And yet, this was a very whiny post. 

Link to post
Share on other sites
2 hours ago, momilani said:

We’ve been cruising with HAL for over 20 years, and the steward situation has not really changed as respects being greeted day one. This is not the case with other lines we’ve sailed with.  I really like getting their calling card, as I’m not as great with names as I once was.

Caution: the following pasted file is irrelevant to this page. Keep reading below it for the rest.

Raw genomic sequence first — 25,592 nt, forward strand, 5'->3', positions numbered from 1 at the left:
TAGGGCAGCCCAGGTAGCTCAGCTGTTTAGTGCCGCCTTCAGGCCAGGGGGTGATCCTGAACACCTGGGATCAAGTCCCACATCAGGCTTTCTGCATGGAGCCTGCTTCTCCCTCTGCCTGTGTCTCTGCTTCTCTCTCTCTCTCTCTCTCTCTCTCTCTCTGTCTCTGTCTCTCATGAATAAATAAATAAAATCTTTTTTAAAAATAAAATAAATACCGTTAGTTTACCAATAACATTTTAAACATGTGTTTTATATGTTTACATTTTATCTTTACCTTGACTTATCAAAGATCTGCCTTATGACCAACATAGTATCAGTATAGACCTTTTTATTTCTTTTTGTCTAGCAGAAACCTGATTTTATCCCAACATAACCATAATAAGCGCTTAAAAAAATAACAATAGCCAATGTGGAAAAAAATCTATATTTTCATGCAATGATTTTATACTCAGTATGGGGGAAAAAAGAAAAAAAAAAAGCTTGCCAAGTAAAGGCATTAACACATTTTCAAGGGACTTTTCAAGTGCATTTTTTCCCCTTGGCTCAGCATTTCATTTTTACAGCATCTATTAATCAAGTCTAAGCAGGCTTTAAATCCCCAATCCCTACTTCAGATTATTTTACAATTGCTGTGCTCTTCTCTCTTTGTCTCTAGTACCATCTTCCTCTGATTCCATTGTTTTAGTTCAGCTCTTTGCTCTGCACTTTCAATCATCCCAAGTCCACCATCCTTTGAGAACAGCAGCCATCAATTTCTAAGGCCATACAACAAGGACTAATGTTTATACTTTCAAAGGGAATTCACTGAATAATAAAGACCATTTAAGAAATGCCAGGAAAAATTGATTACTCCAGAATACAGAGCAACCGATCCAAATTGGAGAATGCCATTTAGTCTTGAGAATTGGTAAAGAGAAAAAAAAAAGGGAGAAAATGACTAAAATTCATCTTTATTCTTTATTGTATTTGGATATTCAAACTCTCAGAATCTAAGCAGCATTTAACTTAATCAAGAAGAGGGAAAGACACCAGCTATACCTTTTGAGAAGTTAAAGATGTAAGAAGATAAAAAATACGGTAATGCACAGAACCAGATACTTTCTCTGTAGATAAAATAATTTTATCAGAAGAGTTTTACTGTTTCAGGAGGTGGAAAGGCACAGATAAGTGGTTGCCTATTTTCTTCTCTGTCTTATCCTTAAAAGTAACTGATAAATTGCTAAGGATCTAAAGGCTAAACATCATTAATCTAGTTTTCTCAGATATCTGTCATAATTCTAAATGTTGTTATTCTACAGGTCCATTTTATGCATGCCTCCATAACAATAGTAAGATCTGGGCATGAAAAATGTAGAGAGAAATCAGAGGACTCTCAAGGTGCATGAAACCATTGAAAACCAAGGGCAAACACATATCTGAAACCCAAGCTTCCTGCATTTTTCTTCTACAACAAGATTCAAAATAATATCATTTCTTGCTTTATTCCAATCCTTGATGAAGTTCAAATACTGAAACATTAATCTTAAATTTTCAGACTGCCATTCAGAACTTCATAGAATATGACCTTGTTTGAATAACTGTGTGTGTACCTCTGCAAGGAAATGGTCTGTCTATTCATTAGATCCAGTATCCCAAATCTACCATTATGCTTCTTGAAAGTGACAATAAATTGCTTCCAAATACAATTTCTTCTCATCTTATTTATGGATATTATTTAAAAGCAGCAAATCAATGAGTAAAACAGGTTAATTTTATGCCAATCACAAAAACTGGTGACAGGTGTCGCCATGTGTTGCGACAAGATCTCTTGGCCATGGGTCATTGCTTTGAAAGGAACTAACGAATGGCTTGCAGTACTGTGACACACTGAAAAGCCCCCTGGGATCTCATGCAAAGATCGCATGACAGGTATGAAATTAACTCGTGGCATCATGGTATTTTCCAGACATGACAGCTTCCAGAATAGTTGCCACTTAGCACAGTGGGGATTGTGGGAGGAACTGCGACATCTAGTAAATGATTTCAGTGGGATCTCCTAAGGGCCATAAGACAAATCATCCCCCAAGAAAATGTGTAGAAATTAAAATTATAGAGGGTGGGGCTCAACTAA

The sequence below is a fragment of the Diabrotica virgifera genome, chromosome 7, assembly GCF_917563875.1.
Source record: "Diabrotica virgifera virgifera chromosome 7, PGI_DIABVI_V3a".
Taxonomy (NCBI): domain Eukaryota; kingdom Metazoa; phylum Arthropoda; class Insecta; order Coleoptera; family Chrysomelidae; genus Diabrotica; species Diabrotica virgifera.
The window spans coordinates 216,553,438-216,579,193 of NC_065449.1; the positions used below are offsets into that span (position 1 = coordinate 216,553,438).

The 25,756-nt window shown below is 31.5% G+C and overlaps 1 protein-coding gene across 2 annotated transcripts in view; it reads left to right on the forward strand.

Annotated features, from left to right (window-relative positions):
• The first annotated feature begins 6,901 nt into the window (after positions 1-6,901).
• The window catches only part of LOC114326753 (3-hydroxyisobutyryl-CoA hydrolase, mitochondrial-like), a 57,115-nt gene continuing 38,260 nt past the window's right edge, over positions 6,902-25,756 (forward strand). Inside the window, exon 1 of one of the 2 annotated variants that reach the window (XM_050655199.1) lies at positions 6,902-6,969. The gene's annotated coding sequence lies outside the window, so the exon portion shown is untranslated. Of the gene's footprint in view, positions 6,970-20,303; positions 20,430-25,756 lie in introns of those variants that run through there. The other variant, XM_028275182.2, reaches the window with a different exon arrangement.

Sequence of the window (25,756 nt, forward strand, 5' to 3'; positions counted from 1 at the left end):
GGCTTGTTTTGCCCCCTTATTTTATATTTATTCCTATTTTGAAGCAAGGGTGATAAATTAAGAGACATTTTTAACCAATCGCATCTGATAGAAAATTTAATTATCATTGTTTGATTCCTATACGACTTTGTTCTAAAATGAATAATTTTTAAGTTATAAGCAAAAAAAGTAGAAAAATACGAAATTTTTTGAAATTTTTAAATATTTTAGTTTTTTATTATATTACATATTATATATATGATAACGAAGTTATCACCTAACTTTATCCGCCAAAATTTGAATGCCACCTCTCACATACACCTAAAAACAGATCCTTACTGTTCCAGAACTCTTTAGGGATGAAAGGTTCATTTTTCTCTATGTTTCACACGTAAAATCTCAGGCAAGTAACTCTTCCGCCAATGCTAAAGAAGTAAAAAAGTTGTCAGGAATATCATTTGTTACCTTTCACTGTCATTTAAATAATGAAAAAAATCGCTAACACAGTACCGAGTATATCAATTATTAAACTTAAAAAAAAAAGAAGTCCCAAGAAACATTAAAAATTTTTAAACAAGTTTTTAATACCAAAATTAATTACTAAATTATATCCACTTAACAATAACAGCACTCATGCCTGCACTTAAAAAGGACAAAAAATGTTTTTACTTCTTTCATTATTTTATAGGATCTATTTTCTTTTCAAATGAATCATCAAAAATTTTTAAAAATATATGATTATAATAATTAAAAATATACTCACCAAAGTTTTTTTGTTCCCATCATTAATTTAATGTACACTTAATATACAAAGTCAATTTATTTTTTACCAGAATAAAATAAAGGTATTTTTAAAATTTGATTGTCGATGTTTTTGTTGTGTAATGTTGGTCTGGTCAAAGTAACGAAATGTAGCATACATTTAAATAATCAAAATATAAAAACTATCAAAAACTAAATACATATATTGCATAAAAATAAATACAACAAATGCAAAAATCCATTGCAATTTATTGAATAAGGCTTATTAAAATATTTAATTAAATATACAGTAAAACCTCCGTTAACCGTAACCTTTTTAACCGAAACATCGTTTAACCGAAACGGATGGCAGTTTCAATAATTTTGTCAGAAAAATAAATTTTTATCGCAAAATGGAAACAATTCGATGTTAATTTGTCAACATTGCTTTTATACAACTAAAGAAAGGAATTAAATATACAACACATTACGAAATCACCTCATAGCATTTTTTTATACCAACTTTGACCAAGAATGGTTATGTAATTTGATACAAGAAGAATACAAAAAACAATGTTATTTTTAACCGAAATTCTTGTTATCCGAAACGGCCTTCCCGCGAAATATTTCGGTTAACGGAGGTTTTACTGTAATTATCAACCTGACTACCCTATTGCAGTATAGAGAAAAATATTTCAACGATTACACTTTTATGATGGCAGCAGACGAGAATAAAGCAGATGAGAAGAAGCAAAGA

We’ve been on other lines and come back to HAL because it appeals to us personally and, thus far, hasn’t disappointed.  I wonder how much of the whining that seems so prevalent is not just the result of the general societal tendency towards negativity.  The relative anonymity of online forums enables the worst in some to emerge.  As a result, we see the picking apart of every little thing.  Take the trial run of charging for a second entree in the MDR, for example. I see it less as a grab for revenue and more as an effort to reduce waste, and as such I would applaud it heartily.  The amount of excess food - that people take out just because they can - that ends up being trashed on these ships is appalling. But enough people fussed that they ditched the plan.  Complainers gonna complain.  I’m trying hard to keep the whining from drowning out my enjoyment of the experience.